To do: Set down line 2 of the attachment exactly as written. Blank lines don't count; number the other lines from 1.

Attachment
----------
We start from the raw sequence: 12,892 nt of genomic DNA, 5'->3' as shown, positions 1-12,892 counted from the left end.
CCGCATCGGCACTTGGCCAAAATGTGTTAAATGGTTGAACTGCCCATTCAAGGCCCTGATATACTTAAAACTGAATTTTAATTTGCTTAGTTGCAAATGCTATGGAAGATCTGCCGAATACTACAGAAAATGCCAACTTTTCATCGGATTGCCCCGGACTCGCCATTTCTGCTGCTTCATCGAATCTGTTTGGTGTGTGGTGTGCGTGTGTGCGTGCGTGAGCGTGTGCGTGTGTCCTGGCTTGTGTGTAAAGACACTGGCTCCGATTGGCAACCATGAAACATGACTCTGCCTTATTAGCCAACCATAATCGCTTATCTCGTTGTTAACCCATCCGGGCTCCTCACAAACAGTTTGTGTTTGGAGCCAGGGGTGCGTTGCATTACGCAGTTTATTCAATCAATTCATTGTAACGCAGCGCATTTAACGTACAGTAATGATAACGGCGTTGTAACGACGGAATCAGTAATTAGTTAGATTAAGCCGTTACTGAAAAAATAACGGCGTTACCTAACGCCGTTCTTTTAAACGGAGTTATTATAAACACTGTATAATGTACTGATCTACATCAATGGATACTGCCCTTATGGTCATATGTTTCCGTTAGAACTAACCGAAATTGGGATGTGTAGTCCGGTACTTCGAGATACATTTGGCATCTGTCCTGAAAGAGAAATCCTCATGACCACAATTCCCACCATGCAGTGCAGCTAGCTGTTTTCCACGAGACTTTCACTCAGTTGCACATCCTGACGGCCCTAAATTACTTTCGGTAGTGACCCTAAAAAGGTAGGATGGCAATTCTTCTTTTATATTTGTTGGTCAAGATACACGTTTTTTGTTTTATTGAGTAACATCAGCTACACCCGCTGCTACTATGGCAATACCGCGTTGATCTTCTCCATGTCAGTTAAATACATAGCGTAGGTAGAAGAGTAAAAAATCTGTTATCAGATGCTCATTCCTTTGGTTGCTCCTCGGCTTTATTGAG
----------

CCGCATCGGCACTTGGCCAAAATGTGTTAAATGGTTGAACTGCCCATTCAAGGCCCTGATATACTTAAAACTGAATTTTAATTTGCTTAGTTGCAAATGCTATGGAAGATCTGCCGAATACTACAGAAAATGCCAACTTTTCATCGGATTGCCCCGGACTCGCCATTTCTGCTGCTTCATCGAATCTGTTTGGTGTGTGGTGTGCGTGTGTGCGTGCGTGAGCGTGTGCGTGTGTCCTGGCTTGTGTGTAAAGACACTGGCTCCGATTGGCAACCATGAAACATGACTCTGCCTTATTAGCCAACCATAATCGCTTATCTCGTTGTTAACCCATCCGGGCTCCTCACAAACAGTTTGTGTTTGGAGCCAGGGGTGCGTTGCATTACGCAGTTTATTCAATCAATTCATTGTAACGCAGCGCATTTAACGTACAGTAATGATAACGGCGTTGTAACGACGGAATCAGTAATTAGTTAGATTAAGCCGTTACTGAAAAAATAACGGCGTTACCTAACGCCGTTCTTTTAAACGGAGTTATTATAAACACTGTATAATGTACTGATCTACATCAATGGATACTGCCCTTATGGTCATATGTTTCCGTTAGAACTAACCGAAATTGGGATGTGTAGTCCGGTACTTCGAGATACATTTGGCATCTGTCCTGAAAGAGAAATCCTCATGACCACAATTCCCACCATGCAGTGCAGCTAGCTGTTTTCCACGAGACTTTCACTCAGTTGCACATCCTGACGGCCCTAAATTACTTTCGGTAGTGACCCTAAAAAGGTAGGATGGCAATTCTTCTTTTATATTTGTTGGTCAAGATACACGTTTTTTGTTTTATTGAGTAACATCAGCTACACCCGCTGCTACTATGGCAATACCGCGTTGATCTTCTCCATGTCAGTTAAATACATAGCGTAGGTAGAAGAGTAAAAAATCTGTTATCAGATGCTCATTCCTTTGGTTGCTCCTCGGCTTTATTGAG